Read The Knife That Killed Me Online

Authors: Anthony McGowan

The Knife That Killed Me



Jack Tumor
Winner of the UK’s Booktrust
Teenage Prize and Catalyst Award




The knife
that killed me was a special knife. Its blade was inscribed with magical runes from a lost language, and the metal glimmered with a thousand colors, iridescent as a peacock’s tail or the slick of petrol on a puddle. It was made from a meteorite that had plunged to Earth after a journey of a hundred million miles. The heat of entry burned off its crust of brittle rock, leaving a core of iron infused with traces of iridium, titanium, platinum and gold. It was first forged into a blade in ancient Persia, where, set in a hilt of ivory and rhino horn, it passed from hand to hand, worshipped and
feared for its power. From Persia it was looted by Alexander the Great, who plucked it from the fingers of King Darius as he lay dying. With Alexander it went to India, where it severed the tendons of the war elephants of Porus, leaving the beasts to vent their fury on the dry earth with thrashing tusks. With Alexander’s death the blade was lost to history for three hundred years before it emerged again, taken by Julius Caesar from the royal treasury of Cleopatra. For two centuries it was worn by Roman emperors, and this was the knife that the mad Caligula used to cut the child from his sister’s womb. The blade went east again with Valerian, to subdue the barbarians. Five legions perished in the desert, pierced by Parthian arrows, and the emperor’s last sight on this earth was his own knife as it cut out his eyes. And for how long did he feel the cool intensity of its edge as he was flayed, and his skin made into a fleshy bag for horseshit, a gory trophy for the victor’s temple? From Parthians it passed to Arabs, driven in their conquest by the fervor of faith. And then, at parley, the brave but covetous eye of Richard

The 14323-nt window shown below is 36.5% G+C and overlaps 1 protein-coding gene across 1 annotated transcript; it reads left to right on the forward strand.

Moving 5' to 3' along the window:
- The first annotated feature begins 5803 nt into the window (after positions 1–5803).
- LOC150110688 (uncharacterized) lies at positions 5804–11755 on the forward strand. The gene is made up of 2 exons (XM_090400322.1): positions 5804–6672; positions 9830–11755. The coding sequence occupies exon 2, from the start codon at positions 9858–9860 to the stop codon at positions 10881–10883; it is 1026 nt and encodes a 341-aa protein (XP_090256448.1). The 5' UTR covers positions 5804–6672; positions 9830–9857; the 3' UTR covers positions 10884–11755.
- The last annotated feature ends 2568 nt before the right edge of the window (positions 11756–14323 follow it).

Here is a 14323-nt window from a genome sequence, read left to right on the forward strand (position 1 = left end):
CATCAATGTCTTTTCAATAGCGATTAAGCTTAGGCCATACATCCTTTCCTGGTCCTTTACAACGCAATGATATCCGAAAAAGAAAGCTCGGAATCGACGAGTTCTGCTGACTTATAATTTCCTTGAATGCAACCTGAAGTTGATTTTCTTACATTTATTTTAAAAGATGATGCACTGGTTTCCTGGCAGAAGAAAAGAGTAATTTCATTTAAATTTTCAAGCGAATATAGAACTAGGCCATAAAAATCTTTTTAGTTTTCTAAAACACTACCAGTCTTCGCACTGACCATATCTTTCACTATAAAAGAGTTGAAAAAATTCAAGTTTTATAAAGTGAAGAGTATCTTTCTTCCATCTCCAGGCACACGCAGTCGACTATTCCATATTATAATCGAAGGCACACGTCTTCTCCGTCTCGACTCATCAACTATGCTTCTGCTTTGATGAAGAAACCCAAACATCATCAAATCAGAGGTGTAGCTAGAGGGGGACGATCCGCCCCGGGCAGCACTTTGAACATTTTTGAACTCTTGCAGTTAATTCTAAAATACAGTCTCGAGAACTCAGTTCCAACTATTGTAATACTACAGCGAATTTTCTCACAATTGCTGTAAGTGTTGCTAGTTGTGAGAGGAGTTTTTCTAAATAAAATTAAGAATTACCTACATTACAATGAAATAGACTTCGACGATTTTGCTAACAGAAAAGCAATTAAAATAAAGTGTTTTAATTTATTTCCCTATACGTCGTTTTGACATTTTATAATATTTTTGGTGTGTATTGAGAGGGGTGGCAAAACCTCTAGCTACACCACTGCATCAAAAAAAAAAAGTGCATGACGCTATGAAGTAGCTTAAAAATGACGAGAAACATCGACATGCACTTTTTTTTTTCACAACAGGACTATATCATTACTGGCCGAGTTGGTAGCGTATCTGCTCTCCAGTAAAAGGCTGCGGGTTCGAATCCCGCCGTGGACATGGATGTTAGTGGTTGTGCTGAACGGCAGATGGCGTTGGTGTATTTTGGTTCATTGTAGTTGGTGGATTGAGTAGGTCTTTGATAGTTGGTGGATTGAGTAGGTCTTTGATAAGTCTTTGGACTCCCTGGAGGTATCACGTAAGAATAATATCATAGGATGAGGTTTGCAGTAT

Coeur de Lion
saw the glimmer in Saladin’s belt, and that noble Saracen gave up the knife for the sake of peace. With Richard it arrived at last in England. Again a thing of secret worship, dark rites, unholy acts, it moved like an illness of the blood from generation to generation, exquisite but cursed. Until finally, after its journey of eons, it came to me and found its home in my heart.

Yes, a special knife; a cruel knife; a subtle knife.

I wish.

Well, I’ve had a long time to think about it.

So, now, the truth.

The knife that killed me wasn’t a special knife at all. It didn’t have any runes on it. Its handle wasn’t made of ivory and rhino horn, but cheap black plastic. It was a kitchen knife from Woolworths, and its blade wobbled like a loose tooth.

But it did the job.


I’m in
a gray place now. It could be worse, as hells go. I always thought that hell would burn you, but here I’m cold.